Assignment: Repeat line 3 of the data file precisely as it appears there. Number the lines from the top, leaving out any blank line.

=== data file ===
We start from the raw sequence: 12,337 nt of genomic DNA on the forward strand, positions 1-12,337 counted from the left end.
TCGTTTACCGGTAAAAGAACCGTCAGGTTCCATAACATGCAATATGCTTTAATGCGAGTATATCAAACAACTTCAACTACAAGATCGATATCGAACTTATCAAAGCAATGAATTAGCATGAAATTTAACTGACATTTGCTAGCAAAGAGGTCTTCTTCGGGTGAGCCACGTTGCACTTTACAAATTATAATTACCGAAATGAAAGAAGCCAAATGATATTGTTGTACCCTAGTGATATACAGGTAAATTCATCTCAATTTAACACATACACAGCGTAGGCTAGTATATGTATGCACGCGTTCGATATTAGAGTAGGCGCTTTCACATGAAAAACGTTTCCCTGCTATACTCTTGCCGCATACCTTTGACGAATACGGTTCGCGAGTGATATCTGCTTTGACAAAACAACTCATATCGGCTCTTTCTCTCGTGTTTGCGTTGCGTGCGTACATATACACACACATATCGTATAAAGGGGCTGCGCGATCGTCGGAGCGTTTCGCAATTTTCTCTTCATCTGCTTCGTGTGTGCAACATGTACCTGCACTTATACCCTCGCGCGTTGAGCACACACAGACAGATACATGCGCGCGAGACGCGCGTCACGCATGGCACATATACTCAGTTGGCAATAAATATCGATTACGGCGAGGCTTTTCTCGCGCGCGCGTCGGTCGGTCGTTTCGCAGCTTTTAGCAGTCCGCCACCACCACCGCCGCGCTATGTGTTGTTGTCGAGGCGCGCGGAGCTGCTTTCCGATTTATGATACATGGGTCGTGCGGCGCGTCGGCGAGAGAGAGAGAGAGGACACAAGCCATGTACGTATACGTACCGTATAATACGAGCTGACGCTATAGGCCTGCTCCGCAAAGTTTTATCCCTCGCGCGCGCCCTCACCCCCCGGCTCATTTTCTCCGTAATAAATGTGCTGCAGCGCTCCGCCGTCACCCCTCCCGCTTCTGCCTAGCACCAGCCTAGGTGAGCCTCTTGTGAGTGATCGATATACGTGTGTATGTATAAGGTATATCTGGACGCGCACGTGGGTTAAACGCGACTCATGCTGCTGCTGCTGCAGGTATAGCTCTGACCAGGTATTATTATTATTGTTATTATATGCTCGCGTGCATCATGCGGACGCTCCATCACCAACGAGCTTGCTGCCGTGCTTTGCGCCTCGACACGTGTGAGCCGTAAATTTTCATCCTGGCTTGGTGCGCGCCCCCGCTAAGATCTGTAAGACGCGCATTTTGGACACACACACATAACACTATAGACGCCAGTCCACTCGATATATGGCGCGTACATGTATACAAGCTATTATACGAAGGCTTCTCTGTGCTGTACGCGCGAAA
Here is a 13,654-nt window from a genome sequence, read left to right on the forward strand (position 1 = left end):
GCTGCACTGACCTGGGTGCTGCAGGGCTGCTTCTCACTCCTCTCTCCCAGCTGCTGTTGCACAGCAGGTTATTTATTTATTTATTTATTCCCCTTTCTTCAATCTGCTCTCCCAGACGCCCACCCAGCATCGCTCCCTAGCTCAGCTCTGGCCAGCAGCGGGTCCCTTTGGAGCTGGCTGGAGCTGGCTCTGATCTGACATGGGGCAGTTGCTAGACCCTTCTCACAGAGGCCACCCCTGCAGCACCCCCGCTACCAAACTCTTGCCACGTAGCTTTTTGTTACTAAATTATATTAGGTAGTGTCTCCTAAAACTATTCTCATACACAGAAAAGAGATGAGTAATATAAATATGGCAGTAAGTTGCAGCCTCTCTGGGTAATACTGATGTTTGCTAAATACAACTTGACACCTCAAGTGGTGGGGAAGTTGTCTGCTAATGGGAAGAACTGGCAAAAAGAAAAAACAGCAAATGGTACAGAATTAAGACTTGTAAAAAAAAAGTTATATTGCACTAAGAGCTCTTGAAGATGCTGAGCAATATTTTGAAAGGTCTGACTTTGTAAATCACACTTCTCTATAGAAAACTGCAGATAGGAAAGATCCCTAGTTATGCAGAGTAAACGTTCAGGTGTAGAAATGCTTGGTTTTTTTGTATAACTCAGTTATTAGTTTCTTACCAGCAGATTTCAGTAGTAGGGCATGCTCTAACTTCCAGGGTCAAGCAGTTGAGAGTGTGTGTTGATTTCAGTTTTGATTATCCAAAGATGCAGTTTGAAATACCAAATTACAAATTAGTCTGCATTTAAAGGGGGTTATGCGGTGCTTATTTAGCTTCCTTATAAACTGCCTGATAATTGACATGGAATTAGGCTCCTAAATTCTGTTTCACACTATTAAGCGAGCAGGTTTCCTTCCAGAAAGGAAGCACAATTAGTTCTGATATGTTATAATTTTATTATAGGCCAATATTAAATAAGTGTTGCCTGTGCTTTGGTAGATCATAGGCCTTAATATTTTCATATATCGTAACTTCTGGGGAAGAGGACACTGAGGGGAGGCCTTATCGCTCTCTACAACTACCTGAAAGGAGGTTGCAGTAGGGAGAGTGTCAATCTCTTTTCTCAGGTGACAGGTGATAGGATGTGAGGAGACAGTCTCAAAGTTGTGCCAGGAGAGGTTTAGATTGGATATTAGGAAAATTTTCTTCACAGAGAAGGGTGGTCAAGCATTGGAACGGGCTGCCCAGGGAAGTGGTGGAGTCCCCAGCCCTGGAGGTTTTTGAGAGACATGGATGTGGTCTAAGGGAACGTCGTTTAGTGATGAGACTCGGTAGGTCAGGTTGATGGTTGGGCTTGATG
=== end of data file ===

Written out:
Here is a 13,654-nt window from a genome sequence, read left to right on the forward strand (position 1 = left end):